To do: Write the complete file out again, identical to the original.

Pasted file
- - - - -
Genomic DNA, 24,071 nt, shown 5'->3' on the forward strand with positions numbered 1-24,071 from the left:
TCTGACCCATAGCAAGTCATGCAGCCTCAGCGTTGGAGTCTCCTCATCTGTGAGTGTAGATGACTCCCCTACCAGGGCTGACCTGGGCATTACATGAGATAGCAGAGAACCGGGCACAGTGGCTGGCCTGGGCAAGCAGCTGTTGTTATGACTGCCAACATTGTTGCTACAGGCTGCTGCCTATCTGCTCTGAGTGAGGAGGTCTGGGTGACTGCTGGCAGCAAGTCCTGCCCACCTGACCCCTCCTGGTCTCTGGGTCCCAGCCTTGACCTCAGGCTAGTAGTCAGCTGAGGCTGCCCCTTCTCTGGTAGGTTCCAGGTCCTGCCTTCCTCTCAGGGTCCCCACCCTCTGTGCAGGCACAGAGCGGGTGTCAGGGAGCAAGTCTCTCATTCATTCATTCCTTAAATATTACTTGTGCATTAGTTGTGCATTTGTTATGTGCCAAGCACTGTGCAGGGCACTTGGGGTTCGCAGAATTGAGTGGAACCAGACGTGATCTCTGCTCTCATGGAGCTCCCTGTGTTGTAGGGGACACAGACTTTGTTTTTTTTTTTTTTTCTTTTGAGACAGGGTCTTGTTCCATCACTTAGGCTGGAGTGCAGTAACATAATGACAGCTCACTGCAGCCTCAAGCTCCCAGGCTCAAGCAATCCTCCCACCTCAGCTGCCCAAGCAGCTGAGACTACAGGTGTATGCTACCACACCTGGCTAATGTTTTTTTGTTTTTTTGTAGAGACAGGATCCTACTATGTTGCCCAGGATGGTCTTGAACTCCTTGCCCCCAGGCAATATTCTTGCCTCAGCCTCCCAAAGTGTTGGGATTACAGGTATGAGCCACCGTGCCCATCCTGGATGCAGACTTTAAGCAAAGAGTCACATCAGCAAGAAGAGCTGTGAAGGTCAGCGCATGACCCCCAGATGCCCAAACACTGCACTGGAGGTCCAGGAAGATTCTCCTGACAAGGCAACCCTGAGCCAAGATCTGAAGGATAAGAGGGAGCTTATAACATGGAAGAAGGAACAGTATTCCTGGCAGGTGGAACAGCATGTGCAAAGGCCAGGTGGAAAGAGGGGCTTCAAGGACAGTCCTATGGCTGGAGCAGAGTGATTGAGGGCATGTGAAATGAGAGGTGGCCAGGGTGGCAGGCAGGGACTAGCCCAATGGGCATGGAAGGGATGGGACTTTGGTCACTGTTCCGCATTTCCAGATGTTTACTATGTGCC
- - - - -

Genomic DNA, 24,071 nt, shown 5'->3' on the forward strand with positions numbered 1-24,071 from the left:
TCTGACCCATAGCAAGTCATGCAGCCTCAGCGTTGGAGTCTCCTCATCTGTGAGTGTAGATGACTCCCCTACCAGGGCTGACCTGGGCATTACATGAGATAGCAGAGAACCGGGCACAGTGGCTGGCCTGGGCAAGCAGCTGTTGTTATGACTGCCAACATTGTTGCTACAGGCTGCTGCCTATCTGCTCTGAGTGAGGAGGTCTGGGTGACTGCTGGCAGCAAGTCCTGCCCACCTGACCCCTCCTGGTCTCTGGGTCCCAGCCTTGACCTCAGGCTAGTAGTCAGCTGAGGCTGCCCCTTCTCTGGTAGGTTCCAGGTCCTGCCTTCCTCTCAGGGTCCCCACCCTCTGTGCAGGCACAGAGCGGGTGTCAGGGAGCAAGTCTCTCATTCATTCATTCCTTAAATATTACTTGTGCATTAGTTGTGCATTTGTTATGTGCCAAGCACTGTGCAGGGCACTTGGGGTTCGCAGAATTGAGTGGAACCAGACGTGATCTCTGCTCTCATGGAGCTCCCTGTGTTGTAGGGGACACAGACTTTGTTTTTTTTTTTTTTTCTTTTGAGACAGGGTCTTGTTCCATCACTTAGGCTGGAGTGCAGTAACATAATGACAGCTCACTGCAGCCTCAAGCTCCCAGGCTCAAGCAATCCTCCCACCTCAGCTGCCCAAGCAGCTGAGACTACAGGTGTATGCTACCACACCTGGCTAATGTTTTTTTGTTTTTTTGTAGAGACAGGATCCTACTATGTTGCCCAGGATGGTCTTGAACTCCTTGCCCCCAGGCAATATTCTTGCCTCAGCCTCCCAAAGTGTTGGGATTACAGGTATGAGCCACCGTGCCCATCCTGGATGCAGACTTTAAGCAAAGAGTCACATCAGCAAGAAGAGCTGTGAAGGTCAGCGCATGACCCCCAGATGCCCAAACACTGCACTGGAGGTCCAGGAAGATTCTCCTGACAAGGCAACCCTGAGCCAAGATCTGAAGGATAAGAGGGAGCTTATAACATGGAAGAAGGAACAGTATTCCTGGCAGGTGGAACAGCATGTGCAAAGGCCAGGTGGAAAGAGGGGCTTCAAGGACAGTCCTATGGCTGGAGCAGAGTGATTGAGGGCATGTGAAATGAGAGGTGGCCAGGGTGGCAGGCAGGGACTAGCCCAATGGGCATGGAAGGGATGGGACTTTGGTCACTGTTCCGCATTTCCAGATGTTTACTATGTGCC